THE MAN WHO WAS TALLER THAN GOD by Harold Adams

THE MAN WHO WAS TALLER THAN GOD

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KIRKUS REVIEW

Carl Wilcox, now easing past the Thirties Depression by sign-painting in Hope, South Dakota, is second on the scene, after young Mac McGillacuddy, to peer into the sandpit at Felton Edwards's shattered body. Felton, the former tallest man living in the state, left Hope 15 years ago. What brought him back, and left him dead? Ex-cop Wilcox at the urging of the Mayor, agrees to investigate. HIS first stop is Felton's former employer, Big Dick McCoy, an insurance man, who admits nothing. But then his secretary mentions Felton's womanizing, and Wilcox is soon chasing down Felton's romances (plus starting one himself) and chatting up Pauline Clint--whose undertaker-husband, supposedly in Minneapolis at a convention, seems to have disappeared. Wilcox will have to discover where the missing person is before he can understand what happened to Felton, sort through the town's love triangles, and fill to overflowing the town's one-cell jail. Solid plotting and a pared-down style are the greatest assets here; it's also slightly less bleak than The Man Who Missed the Party (1989), though still awfully downbeat.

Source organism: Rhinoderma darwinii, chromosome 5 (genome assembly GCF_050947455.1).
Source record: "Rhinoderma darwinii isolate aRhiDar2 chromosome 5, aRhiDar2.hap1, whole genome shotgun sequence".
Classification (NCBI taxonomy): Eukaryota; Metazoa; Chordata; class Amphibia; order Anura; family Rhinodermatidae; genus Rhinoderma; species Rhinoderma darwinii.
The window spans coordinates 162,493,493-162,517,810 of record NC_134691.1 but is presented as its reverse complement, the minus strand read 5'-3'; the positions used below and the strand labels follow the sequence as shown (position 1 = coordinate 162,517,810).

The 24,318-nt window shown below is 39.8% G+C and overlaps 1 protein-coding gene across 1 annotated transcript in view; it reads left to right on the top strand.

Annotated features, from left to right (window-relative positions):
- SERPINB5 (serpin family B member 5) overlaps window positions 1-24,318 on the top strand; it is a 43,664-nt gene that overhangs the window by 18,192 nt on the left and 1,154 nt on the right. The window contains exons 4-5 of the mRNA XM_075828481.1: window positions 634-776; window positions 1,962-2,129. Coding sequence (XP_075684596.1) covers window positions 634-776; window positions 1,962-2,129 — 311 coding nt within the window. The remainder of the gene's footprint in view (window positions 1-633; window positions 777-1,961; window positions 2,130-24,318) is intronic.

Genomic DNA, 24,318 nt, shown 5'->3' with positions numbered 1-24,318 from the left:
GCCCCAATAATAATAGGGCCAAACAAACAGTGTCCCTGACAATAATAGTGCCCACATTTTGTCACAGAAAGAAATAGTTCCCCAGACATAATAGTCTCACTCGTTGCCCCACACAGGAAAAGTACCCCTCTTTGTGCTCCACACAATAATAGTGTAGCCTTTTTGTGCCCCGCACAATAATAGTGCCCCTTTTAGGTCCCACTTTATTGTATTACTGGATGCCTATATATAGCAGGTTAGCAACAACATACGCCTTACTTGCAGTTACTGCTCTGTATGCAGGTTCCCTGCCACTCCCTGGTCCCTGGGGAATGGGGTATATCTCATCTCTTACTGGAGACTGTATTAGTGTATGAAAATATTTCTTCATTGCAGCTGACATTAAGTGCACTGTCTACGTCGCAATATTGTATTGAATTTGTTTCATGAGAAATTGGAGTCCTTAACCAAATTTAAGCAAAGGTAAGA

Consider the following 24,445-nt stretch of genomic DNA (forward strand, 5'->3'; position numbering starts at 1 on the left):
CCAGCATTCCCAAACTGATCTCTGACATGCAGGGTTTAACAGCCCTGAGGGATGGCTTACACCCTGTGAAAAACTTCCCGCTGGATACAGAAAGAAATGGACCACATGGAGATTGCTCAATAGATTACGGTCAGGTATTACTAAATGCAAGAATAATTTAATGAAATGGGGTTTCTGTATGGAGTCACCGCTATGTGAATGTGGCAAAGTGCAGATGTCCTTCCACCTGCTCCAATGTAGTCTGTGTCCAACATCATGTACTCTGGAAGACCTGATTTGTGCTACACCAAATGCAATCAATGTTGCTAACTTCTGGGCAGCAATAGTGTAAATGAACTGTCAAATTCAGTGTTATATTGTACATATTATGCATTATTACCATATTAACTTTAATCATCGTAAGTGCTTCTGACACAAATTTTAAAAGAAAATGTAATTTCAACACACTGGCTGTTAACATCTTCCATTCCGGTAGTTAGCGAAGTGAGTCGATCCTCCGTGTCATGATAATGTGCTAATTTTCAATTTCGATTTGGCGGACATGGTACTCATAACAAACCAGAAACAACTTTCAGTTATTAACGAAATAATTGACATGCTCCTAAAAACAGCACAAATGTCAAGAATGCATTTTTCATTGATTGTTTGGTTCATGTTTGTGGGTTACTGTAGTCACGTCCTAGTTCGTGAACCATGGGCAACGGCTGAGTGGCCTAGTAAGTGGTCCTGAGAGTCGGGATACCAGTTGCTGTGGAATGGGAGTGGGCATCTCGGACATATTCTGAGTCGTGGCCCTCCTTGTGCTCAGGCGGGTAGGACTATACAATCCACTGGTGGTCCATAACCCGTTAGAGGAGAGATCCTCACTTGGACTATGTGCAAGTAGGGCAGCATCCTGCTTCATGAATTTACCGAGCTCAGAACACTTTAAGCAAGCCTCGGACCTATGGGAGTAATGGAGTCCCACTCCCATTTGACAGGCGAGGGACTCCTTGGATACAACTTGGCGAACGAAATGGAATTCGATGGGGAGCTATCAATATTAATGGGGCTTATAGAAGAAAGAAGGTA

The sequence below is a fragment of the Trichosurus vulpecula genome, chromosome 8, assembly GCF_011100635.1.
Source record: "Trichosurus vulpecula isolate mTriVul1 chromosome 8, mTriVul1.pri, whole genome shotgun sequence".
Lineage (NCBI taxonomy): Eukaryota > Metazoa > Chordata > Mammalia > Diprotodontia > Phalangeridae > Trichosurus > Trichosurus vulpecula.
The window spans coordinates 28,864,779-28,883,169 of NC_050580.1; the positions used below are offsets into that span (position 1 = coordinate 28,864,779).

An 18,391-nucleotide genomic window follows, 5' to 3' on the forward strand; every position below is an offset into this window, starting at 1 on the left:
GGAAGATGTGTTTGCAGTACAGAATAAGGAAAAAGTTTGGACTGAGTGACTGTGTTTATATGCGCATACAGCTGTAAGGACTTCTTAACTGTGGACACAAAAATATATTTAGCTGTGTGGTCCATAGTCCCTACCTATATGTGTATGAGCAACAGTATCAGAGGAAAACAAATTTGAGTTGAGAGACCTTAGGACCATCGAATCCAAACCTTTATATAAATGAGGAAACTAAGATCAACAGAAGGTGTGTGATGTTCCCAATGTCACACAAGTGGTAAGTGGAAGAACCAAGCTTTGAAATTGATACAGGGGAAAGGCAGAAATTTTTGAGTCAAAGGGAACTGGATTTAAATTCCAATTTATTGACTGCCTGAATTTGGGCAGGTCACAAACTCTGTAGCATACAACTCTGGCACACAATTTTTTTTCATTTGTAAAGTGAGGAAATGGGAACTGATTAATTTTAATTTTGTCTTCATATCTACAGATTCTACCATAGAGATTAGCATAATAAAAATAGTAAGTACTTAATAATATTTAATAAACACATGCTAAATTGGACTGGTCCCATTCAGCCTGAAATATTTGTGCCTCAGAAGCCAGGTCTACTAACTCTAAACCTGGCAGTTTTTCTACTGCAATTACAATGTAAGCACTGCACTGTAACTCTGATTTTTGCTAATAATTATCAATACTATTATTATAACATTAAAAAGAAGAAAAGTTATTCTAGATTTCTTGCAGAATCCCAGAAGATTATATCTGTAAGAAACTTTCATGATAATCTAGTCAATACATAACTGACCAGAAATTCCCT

Pub Date: Oct. 1st, 1992
Page count: 168pp
Publisher: Walker